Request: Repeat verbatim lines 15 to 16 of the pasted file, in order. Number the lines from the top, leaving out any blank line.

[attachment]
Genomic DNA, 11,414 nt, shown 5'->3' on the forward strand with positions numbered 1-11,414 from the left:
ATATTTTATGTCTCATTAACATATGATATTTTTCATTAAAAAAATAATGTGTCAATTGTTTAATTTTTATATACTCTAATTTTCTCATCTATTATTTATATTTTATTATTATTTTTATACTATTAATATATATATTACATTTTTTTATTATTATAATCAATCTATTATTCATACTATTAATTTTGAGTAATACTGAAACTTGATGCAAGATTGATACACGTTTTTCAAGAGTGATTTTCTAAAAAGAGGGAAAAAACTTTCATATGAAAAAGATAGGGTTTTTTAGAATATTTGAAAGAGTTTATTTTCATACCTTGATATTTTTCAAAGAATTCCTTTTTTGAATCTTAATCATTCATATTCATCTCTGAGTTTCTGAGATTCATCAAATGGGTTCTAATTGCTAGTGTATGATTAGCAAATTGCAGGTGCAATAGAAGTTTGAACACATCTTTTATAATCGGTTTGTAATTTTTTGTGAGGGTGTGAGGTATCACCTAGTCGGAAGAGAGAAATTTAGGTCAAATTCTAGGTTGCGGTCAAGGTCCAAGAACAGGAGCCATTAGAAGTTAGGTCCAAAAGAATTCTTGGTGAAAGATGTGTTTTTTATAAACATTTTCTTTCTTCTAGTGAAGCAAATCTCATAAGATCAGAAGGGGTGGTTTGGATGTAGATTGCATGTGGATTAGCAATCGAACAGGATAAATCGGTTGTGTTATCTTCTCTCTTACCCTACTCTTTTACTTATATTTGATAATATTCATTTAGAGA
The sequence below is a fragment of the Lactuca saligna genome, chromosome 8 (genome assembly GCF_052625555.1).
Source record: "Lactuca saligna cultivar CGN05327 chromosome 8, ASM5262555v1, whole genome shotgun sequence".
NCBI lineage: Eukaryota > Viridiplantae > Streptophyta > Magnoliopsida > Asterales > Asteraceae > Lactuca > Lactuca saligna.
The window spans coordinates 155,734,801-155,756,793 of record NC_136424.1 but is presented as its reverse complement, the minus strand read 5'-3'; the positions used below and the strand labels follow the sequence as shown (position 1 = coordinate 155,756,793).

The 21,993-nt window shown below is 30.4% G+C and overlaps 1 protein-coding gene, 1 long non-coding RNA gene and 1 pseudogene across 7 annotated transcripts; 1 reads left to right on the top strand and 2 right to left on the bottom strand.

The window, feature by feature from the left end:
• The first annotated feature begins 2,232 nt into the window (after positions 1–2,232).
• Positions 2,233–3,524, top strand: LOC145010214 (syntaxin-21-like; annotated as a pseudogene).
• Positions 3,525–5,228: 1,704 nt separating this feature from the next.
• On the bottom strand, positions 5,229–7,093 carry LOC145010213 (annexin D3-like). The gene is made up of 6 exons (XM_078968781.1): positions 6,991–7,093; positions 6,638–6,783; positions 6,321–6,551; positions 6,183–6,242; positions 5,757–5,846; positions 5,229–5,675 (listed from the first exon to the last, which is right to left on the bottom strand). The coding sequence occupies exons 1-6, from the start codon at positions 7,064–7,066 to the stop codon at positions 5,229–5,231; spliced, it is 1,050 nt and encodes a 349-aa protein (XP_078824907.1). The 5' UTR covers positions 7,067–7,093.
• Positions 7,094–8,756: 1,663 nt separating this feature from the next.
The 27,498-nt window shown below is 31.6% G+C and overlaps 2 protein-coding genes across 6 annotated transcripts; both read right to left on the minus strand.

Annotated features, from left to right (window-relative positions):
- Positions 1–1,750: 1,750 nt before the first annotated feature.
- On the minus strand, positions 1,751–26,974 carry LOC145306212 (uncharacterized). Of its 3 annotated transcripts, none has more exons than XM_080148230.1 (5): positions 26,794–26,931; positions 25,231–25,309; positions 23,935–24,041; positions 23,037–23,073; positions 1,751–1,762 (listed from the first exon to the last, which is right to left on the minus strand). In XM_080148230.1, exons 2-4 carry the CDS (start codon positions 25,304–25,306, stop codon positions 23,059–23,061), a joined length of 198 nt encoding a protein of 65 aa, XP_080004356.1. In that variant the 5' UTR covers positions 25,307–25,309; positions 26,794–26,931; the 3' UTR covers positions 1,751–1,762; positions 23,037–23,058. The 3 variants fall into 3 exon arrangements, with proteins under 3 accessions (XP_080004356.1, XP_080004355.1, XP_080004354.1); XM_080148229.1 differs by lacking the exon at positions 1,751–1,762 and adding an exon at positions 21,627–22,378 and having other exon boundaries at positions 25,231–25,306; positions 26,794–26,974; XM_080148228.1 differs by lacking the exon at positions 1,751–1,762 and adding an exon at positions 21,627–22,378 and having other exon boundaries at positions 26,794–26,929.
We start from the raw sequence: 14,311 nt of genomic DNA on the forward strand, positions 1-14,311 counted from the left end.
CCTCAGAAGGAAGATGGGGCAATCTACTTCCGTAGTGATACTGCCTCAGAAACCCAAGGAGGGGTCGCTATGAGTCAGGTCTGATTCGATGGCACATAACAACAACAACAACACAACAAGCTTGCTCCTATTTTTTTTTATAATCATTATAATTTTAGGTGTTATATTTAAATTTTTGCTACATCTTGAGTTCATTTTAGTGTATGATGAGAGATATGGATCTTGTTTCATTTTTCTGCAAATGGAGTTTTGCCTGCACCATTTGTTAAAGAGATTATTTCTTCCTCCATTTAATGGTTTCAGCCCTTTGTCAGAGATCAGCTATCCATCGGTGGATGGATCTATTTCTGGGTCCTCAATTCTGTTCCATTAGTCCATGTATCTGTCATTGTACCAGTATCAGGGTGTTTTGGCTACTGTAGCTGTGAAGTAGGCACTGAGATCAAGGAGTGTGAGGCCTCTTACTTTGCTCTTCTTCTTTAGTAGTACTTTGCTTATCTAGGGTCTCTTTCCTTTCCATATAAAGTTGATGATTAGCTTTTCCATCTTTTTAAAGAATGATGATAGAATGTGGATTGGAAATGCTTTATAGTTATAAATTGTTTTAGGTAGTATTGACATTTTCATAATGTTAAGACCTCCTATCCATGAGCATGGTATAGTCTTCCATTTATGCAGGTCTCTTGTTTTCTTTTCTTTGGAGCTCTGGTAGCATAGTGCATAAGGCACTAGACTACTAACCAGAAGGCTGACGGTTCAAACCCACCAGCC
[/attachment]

Annotated features, from left to right (window-relative positions):
- Positions 1–1,750: 1,750 nt before the first annotated feature.